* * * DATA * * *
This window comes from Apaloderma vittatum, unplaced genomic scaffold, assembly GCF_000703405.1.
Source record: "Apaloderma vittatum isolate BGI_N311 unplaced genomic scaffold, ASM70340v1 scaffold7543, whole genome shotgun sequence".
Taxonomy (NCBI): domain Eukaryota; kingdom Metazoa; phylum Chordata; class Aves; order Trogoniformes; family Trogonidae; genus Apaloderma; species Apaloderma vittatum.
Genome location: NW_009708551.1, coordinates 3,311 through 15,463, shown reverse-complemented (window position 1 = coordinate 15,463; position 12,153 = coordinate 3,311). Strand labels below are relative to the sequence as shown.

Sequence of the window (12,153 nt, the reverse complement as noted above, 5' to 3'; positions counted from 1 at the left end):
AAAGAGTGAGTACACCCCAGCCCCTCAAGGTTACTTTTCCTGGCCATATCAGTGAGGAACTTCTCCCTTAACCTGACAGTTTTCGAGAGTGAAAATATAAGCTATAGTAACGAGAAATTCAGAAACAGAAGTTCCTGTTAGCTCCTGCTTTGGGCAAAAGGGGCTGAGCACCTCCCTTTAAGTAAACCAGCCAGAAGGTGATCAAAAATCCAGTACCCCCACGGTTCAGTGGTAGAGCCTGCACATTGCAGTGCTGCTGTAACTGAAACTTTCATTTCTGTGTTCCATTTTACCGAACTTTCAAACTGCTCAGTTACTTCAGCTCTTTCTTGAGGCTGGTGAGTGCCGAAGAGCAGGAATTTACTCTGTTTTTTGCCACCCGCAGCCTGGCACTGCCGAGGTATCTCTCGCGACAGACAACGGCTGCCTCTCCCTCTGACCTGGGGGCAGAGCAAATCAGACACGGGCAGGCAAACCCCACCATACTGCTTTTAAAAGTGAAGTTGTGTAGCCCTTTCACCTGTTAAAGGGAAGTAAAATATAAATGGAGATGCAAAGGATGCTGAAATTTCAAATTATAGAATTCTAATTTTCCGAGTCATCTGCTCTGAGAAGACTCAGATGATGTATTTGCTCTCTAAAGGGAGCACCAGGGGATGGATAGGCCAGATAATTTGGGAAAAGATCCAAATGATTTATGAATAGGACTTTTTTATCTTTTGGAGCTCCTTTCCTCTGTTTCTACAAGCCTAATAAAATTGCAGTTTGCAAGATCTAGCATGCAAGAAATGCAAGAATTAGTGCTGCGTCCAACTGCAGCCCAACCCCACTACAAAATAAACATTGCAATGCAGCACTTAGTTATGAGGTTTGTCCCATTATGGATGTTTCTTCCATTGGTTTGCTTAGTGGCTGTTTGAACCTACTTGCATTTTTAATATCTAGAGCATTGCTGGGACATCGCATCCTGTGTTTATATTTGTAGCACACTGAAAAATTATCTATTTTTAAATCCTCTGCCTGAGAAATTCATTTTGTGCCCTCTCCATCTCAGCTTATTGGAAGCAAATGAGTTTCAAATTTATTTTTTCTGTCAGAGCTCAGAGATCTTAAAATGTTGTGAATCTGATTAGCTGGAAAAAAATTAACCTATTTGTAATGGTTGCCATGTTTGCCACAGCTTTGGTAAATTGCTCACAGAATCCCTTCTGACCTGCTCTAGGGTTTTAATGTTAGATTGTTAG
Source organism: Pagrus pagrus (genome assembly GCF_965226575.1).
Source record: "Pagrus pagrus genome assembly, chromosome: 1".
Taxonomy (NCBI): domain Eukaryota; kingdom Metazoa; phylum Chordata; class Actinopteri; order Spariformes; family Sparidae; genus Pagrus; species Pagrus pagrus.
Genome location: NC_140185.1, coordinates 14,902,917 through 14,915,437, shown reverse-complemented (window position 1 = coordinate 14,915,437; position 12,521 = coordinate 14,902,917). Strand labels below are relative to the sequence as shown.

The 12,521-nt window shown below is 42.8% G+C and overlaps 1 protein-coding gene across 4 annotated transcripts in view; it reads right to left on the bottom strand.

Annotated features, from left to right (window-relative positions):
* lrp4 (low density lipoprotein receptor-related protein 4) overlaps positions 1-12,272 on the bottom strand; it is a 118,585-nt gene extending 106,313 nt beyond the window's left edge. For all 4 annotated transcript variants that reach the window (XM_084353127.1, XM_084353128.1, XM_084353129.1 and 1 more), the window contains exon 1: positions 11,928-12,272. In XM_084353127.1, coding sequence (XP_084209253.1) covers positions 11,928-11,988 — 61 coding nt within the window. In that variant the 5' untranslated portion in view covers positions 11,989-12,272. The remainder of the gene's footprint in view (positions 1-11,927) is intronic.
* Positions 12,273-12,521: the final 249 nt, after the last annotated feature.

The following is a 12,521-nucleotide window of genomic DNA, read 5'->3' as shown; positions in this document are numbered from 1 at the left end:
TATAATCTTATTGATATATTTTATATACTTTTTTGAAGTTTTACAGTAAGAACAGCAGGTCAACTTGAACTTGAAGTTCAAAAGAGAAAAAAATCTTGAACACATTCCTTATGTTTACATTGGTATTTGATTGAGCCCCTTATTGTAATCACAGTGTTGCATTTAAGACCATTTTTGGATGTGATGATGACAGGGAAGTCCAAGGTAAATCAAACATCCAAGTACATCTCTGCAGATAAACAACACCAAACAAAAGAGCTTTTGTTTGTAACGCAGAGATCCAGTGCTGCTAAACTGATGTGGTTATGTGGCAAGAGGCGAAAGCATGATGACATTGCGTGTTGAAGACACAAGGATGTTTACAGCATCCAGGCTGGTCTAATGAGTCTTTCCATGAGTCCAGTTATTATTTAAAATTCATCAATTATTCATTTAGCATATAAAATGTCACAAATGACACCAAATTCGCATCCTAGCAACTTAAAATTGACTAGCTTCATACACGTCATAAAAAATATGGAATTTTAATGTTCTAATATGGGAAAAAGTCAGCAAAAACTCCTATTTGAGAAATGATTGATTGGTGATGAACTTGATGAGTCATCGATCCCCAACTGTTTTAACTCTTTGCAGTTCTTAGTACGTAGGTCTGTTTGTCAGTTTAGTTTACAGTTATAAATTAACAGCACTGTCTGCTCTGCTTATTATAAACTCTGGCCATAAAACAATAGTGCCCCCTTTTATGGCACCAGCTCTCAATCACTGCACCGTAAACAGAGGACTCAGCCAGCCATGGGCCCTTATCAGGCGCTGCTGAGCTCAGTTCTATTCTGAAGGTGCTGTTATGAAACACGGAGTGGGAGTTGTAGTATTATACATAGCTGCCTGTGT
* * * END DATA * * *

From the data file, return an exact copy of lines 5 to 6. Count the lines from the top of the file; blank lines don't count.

Sequence of the window (12,153 nt, the reverse complement as noted above, 5' to 3'; positions counted from 1 at the left end):
AAAGAGTGAGTACACCCCAGCCCCTCAAGGTTACTTTTCCTGGCCATATCAGTGAGGAACTTCTCCCTTAACCTGACAGTTTTCGAGAGTGAAAATATAAGCTATAGTAACGAGAAATTCAGAAACAGAAGTTCCTGTTAGCTCCTGCTTTGGGCAAAAGGGGCTGAGCACCTCCCTTTAAGTAAACCAGCCAGAAGGTGATCAAAAATCCAGTACCCCCACGGTTCAGTGGTAGAGCCTGCACATTGCAGTGCTGCTGTAACTGAAACTTTCATTTCTGTGTTCCATTTTACCGAACTTTCAAACTGCTCAGTTACTTCAGCTCTTTCTTGAGGCTGGTGAGTGCCGAAGAGCAGGAATTTACTCTGTTTTTTGCCACCCGCAGCCTGGCACTGCCGAGGTATCTCTCGCGACAGACAACGGCTGCCTCTCCCTCTGACCTGGGGGCAGAGCAAATCAGACACGGGCAGGCAAACCCCACCATACTGCTTTTAAAAGTGAAGTTGTGTAGCCCTTTCACCTGTTAAAGGGAAGTAAAATATAAATGGAGATGCAAAGGATGCTGAAATTTCAAATTATAGAATTCTAATTTTCCGAGTCATCTGCTCTGAGAAGACTCAGATGATGTATTTGCTCTCTAAAGGGAGCACCAGGGGATGGATAGGCCAGATAATTTGGGAAAAGATCCAAATGATTTATGAATAGGACTTTTTTATCTTTTGGAGCTCCTTTCCTCTGTTTCTACAAGCCTAATAAAATTGCAGTTTGCAAGATCTAGCATGCAAGAAATGCAAGAATTAGTGCTGCGTCCAACTGCAGCCCAACCCCACTACAAAATAAACATTGCAATGCAGCACTTAGTTATGAGGTTTGTCCCATTATGGATGTTTCTTCCATTGGTTTGCTTAGTGGCTGTTTGAACCTACTTGCATTTTTAATATCTAGAGCATTGCTGGGACATCGCATCCTGTGTTTATATTTGTAGCACACTGAAAAATTATCTATTTTTAAATCCTCTGCCTGAGAAATTCATTTTGTGCCCTCTCCATCTCAGCTTATTGGAAGCAAATGAGTTTCAAATTTATTTTTTCTGTCAGAGCTCAGAGATCTTAAAATGTTGTGAATCTGATTAGCTGGAAAAAAATTAACCTATTTGTAATGGTTGCCATGTTTGCCACAGCTTTGGTAAATTGCTCACAGAATCCCTTCTGACCTGCTCTAGGGTTTTAATGTTAGATTGTTAG